“This ruling has implications nationally in favor of hospitals seeking data from physicians applicable to their quality of care initiatives for the benefit of patients,” said Joe Zumpano, who along with law partner Leon Patricios of Zumpano Patricios, handled the matter. “This is one of the largest instances of physician privileges’ non-renewal of which we are aware.

“PMC CEO Dr. George Mikitarian and the Parrish Medical Center Board of Directors should be credited for the successful efforts regarding the matter,” Zumpano said.

In his order, U.S. District Court Judge Roy B. Dalton noted, with respect to the case brought by the seven physicians affiliated with Health First - and who had privileges at PMC - “...at bottom, this dispute revolves around the thinly veiled effort of Health First to flex its muscle in the long running, heavily litigated, ‘scorched earth’ turf war for Brevard County’s health care business.”

The seven physicians “...have been employed as foot soldiers in the intractable hostilities,” the Judge said.

“Whether Health First has any concern for the reputation of their employee physicians, or the unfettered delivery of health care services to Brevard County citizens, or simply disregards this as unfortunate but necessary collateral damage is unclear. No sacrifice is too great when it’s not yours,” Judge Dalton wrote.

“The patient-centered data PMC sought from the seven physicians was essential for the hospital’s quality improvement initiatives,” said Chris McAlpine, PMC senior vice president.

“Information timely provided is important in any environment, and particularly in health care,” Zumpano said.

“Hospital quality initiatives matter and no one should be exempt from doing their part to contribute the appropriate supporting data,” Zumpano said. “We live in an age where patient-centered data and hospital quality initiatives are inextricably tied to patient well-being. That Parrish Medical Center's Board, CEO and managed care officers, stood firm for that principle - despite the fierce opposition faced from other interests - is both inspiring and comforting to our community.”

The summary judgment was granted in PMC’s favor on all claims brought by the physicians - for violation of procedural due process, breach of Bylaws, and violation of substantive due process.

In ruling for PMC on the procedural due process claim, the Court held that through the hearing process provided by PMC, followed by plaintiffs exhausting the appeal process, the seven physicians received, “the full panoply of due process protections,” citing the 11th Circuit Court of Appeals standard on such legal issues.

The physicians alleged that in the case of their privileges non-renewal, hospital bylaws had been breached. However, the Court found that PMC was entitled to invoke statutory immunity, given that PMC’s bylaws allow consideration of issues outside of clinical competence when evaluating physician reappointment.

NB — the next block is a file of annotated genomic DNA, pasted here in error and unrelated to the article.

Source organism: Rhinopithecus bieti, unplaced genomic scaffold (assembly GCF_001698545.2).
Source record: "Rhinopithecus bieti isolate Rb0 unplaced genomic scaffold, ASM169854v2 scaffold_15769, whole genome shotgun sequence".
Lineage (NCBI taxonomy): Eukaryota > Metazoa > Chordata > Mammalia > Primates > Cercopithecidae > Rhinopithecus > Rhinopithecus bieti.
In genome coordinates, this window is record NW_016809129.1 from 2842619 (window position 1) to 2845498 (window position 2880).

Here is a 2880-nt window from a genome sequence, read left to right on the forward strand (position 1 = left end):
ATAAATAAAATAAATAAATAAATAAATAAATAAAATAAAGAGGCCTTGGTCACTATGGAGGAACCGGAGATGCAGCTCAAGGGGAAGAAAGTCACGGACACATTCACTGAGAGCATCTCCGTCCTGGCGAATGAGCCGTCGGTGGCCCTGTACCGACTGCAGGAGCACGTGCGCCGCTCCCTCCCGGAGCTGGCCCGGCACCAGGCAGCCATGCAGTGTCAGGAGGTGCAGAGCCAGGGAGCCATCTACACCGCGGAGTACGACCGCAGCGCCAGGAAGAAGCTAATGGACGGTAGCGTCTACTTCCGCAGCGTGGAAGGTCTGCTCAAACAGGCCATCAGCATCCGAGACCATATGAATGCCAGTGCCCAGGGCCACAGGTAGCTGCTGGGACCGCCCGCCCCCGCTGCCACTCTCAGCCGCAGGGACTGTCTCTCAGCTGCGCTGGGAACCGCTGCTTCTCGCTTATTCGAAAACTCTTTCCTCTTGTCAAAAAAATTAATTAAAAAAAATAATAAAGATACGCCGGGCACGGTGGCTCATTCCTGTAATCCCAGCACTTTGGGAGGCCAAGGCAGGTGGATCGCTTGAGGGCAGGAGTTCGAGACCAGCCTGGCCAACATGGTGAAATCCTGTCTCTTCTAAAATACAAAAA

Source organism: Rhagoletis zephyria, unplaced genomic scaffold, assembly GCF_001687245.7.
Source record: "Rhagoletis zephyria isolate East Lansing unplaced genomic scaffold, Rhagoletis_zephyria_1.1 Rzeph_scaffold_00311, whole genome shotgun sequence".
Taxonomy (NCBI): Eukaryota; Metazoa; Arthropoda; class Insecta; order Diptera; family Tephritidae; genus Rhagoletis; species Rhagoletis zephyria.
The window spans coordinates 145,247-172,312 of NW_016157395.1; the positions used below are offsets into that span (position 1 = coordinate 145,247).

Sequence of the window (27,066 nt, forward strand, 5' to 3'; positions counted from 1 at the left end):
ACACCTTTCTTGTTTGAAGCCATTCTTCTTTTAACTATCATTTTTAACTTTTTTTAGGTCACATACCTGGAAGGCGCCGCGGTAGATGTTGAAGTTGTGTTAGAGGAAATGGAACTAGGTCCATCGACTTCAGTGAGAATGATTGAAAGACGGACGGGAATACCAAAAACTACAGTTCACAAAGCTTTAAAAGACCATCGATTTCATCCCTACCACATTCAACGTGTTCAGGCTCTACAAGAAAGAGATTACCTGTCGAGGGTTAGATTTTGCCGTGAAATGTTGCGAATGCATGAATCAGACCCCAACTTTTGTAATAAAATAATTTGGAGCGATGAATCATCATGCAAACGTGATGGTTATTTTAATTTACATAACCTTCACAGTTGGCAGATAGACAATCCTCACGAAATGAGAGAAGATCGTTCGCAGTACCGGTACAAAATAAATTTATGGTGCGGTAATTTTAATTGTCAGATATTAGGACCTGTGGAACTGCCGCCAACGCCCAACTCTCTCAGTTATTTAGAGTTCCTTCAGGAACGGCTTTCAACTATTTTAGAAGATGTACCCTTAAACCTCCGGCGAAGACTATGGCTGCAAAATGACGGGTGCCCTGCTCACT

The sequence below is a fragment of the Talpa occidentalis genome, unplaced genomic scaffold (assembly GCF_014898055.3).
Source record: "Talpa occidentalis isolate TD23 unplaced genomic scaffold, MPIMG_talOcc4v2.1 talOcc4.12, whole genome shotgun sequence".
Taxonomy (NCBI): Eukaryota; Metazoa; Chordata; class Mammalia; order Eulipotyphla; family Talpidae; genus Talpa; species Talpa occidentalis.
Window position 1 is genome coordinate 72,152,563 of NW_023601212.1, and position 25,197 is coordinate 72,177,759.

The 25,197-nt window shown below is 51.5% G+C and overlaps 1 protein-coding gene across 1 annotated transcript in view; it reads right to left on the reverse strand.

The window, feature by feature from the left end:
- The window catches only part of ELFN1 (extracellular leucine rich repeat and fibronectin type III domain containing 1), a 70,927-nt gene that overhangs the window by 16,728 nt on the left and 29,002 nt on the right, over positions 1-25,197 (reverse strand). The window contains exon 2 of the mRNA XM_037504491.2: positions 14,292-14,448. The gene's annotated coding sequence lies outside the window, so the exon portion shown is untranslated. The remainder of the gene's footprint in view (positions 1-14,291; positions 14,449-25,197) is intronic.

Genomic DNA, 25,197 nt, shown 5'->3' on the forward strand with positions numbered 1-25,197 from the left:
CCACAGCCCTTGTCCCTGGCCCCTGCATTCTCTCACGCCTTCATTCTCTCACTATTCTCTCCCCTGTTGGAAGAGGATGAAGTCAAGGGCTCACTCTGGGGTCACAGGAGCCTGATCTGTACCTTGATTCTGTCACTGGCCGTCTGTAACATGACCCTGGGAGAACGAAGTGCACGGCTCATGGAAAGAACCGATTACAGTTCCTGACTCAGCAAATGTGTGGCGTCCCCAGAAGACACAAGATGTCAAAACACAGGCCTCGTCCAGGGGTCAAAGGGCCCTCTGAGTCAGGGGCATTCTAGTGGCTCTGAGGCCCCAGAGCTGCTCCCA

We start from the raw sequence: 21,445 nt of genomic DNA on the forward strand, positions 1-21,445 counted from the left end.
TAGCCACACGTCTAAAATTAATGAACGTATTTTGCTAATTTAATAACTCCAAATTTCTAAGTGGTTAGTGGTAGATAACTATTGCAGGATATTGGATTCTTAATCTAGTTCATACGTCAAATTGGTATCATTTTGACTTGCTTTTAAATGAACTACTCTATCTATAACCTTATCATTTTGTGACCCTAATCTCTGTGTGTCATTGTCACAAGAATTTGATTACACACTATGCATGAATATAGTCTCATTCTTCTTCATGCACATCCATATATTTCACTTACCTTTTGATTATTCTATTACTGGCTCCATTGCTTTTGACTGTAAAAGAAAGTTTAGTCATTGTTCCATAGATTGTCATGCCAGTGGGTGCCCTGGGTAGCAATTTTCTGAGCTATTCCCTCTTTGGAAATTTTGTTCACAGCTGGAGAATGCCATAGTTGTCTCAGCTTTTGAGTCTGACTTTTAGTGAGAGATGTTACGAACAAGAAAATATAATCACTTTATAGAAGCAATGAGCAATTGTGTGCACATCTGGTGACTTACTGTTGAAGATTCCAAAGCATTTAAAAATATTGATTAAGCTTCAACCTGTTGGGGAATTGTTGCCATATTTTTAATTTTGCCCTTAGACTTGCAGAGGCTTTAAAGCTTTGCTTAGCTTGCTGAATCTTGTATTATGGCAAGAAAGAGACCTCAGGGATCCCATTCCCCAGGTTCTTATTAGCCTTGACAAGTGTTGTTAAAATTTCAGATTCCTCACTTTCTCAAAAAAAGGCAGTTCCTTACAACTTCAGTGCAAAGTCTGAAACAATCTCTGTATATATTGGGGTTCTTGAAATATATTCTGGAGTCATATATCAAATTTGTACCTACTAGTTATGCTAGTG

The Court also found that Dr. Mikitarian’s representations to the PMC Board, that PMC had requested the data, were truthful and supported.

Wrote the judge, “...all Plaintiffs admitted in their depositions that they had been informed and/or asked about Health First providing PMC data for accreditation purposes before the December Board Meeting.” The Court further ruled that Dr. Mikitarian’s statements that PMC’s accreditation was in jeopardy (due to the missing data) were also accurate.

PMC asserted that the patient-centered data was necessary for the re-accreditation process with the Commission on Cancer (CoC): “...PMC fought tooth and nail to gain re- accreditation and succeeded despite this missing data. PMC worked with the CoC’s surveyor to brainstorm and create workarounds to get at this missing data from another angle, via records it could obtain,” the opinion stated.

The Court further complimented PMC for its tenacity and perseverance in obtaining its re-accreditation despite the lack of the patient-centered data.

“Plaintiffs’ evidence shows that PMC didn’t take no for an answer and still endeavored to obtain accreditation. But PMC’s success does not mean the refusal to provide data didn’t undermine and obstruct this process,” the Judge wrote.

Finally, the Court ruled in PMC’s favor in that the hospital satisfied substantive due process principles in its decision to not renew the physicians’ privileges. The Court found that PMC’s grounds for denial of the renewal of privileges were “reasonably related to the operation of the hospital,” “fairly administered,” “geared by a rationale compatible with hospital responsibility,” and relevant to the seven physicians’ applications for the renewal of the privileges.

“I want to congratulate George Mikitarian, Chris McAlpine, Joe Zumpano and Leon Patricios for this great outcome,” said Herman Cole, PMC board chairman.

The federal district court order can be read here:
https://www.dropbox.com/s/sgivu2t3nw52tw7/Parrish%20Order.pdf?dl=0

About Parrish Medical Center
Parrish Medical Center (PMC), a Parrish Healthcare integrated care partner, is located at 951 N. Washington Ave., Titusville, Florida.The 210-bed, not-for-profit, public medical center has served Brevard County for more than 60 years. PMC is the first in the nation to be Integrated Care certified by The Joint Commission and is nationally recognized as One of America’s Finest Healing Environments®. PMC maintains top-tier national rankings for clinical outcomes, safety and patients’ experiences according to CMS, The SafeCare Group, The LeapFrog Group, The National Patient Safety Movement Foundation and The Joint Commission. PMC is also nationally recognized among the best places to work in healthcare. For more information, visit www.parrishmed.com.

Last Updated on Friday, 30 August 2019 15:54
 
4 Former Staffers Face Charges Over Nursing Home Deaths After Hurricane Irma Print E-mail
Written by Brakkton Booker & Greg Allen | NPR   
Tuesday, 27 August 2019 17:21

Three people turned themselves in to police Monday to face criminal charges in connection with the deaths of a dozen patients at a South Florida rehabilitation facility days after Hurricane Irma in 2017. A fourth person was arrested by authorities in Miami-Dade County. Those charged all worked at the Rehabilitation Center at Hollywood Hills when the storm knocked out a transformer that supplied power to the facility's air conditioning system. Eight people died on Sept. 13, 2017. And though the center was evacuated that same day, four more deaths occurred in the ensuing weeks. A total of 14 nursing home residents died.